Progressive Strata Services



Fortunately for us, a query as to enforcement of a breached bylaw does not come up very often. However, in case the frustrations under the old 1996 Act had dampened your enthusiasm to resolve an issue in your scheme, we thought we would lay out the process here.

To be clear bylaws are binding on both lot owners and occupiers alike – per S135 of the new legislation. If a lot owner or occupier breaches a strata scheme’s by-laws, the owners corporation can take steps to enforce those by-laws.

In summary, the by-law enforcement process is as follows:

1. Send a letter to the lot owner or occupier advising of the breach and ask that it cease. A copy of the by-law should be included with the letter. If the breach is committed by a tenant, a copy of the letter to the tenant should be issued to the landlord as well, seeking their assistance resolving the matter.

2. 4 days must be allowed for the posted correspondence to be received. We would suggest a further 7 days be allowed where possible for the offender to check their mail and change their behaviour. If the breach continues the owners’ corporation should serve on the lot owner or occupier a formal notice to comply ie a breach of bylaw notice as set out in S146 of the Strata Scheme’s Management Act.

The Notice must require the lot owner or occupier to comply with by-law and must include a copy of the by-law in question. The Notice should give the lot owner or occupier a reasonable time to comply with the by- law, for example, 28 days. If more than one by-law has been breached, a separate Notice should be issued in respect of each offence. The Strata Committee will need to hold a meeting to authorise one of the industries strata specialist lawyers to prepare the notice (eg JS Mueller advise their approx. cost would be $850 plus GST, with the cost of a process server being a disbursement). Further action cannot be taken against the lot owner or occupier at the NSW Civil & Administrative Tribunal (“NCAT”) until this notice has been issued.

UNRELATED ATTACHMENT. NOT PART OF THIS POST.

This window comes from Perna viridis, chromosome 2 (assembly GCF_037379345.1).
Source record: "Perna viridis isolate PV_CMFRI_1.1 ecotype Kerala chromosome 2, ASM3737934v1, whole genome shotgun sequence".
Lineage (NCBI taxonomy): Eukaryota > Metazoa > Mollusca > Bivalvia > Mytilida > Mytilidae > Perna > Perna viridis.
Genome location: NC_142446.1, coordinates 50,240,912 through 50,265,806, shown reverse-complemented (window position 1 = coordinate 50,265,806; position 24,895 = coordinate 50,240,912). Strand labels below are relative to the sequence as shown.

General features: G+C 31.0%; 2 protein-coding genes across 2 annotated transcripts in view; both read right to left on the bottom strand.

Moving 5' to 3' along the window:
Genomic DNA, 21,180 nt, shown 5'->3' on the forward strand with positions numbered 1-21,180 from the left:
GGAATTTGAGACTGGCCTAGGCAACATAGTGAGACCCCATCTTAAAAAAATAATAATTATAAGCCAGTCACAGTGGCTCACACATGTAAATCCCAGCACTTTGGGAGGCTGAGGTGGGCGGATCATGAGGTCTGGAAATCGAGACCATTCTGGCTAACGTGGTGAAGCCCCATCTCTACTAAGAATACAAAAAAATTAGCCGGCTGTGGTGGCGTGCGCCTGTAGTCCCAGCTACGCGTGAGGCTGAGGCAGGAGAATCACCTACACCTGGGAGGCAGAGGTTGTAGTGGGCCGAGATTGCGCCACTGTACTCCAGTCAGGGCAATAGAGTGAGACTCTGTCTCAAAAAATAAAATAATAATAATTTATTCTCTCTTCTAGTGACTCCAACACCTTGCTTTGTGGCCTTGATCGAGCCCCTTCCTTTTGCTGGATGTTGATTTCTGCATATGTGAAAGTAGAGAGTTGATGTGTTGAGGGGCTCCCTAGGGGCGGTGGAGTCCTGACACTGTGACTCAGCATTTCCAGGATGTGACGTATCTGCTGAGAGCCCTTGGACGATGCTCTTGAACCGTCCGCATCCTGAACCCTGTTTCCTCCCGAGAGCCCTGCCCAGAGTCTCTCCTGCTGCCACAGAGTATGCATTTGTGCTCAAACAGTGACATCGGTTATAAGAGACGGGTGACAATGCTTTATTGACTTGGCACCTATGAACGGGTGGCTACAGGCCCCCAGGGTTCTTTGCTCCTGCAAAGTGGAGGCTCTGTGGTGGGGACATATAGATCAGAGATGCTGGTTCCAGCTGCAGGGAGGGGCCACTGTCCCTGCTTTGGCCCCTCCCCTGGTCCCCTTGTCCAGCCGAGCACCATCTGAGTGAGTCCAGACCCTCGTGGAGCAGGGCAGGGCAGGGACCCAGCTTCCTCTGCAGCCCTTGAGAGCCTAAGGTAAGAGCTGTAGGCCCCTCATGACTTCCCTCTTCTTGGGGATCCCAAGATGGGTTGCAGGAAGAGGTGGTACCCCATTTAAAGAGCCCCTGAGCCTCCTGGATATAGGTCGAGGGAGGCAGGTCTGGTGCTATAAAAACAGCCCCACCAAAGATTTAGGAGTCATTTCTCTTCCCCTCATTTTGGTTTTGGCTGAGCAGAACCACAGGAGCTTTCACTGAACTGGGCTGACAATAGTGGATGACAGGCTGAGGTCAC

3. If the first two steps have been completed and the by-law has still not been complied with by the lot owner or occupier, the scheme can apply to NCAT for a penalty order under S147 of the Act. The good news is that the Breach of Bylaw notice is valid for a period of up to 12 months.

If NCAT is satisfied that the Notice was validly given and the lot owner or occupier has breached the by-law since that Notice, a monetary penalty of up to $1,100.00 (at the time of writing this article) may be payable. The even better news is that this penalty is payable to the owners corporation.

Finally, if the lot owner or occupier breaches the same by-law again within 12 months of the first monetary penalty, the owners’ corporation is entitled to apply to NCAT for a second fine, without issuing a further Notice. Also, if the lot owner or occupier is again found in breach of the same by-law, a monetary penalty of up to $2,200.00 may be payable to the owners corporation.

In all cases the strata committee need to determine that a breached bylaw is something that the Owners Corporation want us to pursue – it is not up to the individual lot owner.


On 7 February 2018, the Commonwealth Government introduced the Treasury Laws Amendment (2018 Measures No. 1) Bill 2018, which contains new GST provisions that will apply to purchasers of new residential property.